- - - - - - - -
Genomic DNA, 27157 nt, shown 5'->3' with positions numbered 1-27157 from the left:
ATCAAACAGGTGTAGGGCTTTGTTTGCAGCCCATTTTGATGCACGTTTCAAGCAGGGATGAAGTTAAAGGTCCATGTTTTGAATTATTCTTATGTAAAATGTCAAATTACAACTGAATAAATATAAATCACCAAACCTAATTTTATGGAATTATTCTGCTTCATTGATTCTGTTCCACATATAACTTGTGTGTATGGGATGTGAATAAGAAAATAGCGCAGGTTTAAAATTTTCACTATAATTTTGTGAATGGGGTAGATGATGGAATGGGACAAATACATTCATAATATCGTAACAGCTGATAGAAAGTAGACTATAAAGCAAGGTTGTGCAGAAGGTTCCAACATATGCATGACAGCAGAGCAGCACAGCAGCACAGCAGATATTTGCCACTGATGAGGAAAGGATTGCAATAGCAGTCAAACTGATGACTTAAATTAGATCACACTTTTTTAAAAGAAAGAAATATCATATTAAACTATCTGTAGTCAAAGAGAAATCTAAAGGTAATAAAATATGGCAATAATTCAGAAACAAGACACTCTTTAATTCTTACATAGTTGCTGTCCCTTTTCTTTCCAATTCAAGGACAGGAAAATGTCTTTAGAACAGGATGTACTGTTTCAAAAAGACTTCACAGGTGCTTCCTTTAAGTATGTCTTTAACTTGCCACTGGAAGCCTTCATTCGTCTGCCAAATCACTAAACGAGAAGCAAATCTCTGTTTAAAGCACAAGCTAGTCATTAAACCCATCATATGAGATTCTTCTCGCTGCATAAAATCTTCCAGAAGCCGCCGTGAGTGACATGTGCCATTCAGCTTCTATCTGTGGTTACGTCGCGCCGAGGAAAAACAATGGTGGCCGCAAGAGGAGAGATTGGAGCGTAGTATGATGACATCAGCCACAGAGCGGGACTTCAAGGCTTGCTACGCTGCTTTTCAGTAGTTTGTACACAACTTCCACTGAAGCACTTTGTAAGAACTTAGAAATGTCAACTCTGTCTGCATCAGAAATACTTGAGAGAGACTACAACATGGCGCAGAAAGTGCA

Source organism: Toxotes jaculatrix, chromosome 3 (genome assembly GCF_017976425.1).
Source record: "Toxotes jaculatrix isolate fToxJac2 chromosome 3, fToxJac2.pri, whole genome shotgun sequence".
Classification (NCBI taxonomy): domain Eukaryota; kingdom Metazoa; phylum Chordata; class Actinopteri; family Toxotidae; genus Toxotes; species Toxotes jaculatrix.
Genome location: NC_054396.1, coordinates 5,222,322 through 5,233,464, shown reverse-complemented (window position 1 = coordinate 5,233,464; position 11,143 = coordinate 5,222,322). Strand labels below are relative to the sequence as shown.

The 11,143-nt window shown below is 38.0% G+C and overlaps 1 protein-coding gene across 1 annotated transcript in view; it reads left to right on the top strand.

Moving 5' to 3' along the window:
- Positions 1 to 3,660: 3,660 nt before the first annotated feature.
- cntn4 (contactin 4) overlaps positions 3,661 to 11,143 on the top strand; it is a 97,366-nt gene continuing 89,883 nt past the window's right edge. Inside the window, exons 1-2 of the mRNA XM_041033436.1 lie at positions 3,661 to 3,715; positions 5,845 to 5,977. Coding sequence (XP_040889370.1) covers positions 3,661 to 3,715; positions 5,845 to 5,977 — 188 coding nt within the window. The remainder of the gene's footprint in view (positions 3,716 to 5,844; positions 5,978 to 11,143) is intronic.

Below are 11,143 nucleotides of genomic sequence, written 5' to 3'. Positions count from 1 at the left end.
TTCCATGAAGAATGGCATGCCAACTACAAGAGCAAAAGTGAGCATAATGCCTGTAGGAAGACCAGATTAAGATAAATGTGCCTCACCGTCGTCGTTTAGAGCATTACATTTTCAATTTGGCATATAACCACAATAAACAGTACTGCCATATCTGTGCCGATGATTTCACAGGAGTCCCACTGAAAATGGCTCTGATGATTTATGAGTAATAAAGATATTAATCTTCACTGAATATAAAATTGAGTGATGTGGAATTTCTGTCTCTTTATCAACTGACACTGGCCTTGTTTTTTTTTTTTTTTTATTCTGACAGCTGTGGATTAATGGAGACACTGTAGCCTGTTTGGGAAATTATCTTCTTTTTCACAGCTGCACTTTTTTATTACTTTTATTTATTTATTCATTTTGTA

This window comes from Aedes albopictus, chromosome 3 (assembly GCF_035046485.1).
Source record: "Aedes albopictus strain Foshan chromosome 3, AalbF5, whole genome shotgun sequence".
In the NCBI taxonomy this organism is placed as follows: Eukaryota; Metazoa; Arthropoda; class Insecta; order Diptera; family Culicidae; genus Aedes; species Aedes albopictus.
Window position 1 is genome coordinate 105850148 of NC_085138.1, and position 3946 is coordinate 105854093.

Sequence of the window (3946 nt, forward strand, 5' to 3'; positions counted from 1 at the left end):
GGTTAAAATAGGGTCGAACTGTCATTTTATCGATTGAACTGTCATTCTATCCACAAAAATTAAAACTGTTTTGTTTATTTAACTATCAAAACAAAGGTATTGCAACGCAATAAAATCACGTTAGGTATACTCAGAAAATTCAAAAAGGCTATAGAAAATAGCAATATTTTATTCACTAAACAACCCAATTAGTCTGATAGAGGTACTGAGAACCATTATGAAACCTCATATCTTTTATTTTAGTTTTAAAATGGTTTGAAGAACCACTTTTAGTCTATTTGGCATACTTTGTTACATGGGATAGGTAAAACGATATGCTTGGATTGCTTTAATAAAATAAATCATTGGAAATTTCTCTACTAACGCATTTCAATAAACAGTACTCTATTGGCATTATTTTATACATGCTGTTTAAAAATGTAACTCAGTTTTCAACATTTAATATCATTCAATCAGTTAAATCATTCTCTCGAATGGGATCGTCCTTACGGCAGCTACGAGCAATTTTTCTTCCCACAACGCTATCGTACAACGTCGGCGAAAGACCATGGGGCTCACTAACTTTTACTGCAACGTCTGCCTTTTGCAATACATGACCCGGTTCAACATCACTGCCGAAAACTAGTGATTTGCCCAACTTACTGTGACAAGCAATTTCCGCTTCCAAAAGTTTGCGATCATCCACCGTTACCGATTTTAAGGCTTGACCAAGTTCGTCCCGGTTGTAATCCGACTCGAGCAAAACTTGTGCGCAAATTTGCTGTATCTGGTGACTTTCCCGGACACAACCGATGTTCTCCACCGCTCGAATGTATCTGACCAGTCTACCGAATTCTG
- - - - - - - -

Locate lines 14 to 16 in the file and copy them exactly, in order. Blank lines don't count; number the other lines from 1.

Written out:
Source record: "Aedes albopictus strain Foshan chromosome 3, AalbF5, whole genome shotgun sequence".
In the NCBI taxonomy this organism is placed as follows: Eukaryota; Metazoa; Arthropoda; class Insecta; order Diptera; family Culicidae; genus Aedes; species Aedes albopictus.
Window position 1 is genome coordinate 105850148 of NC_085138.1, and position 3946 is coordinate 105854093.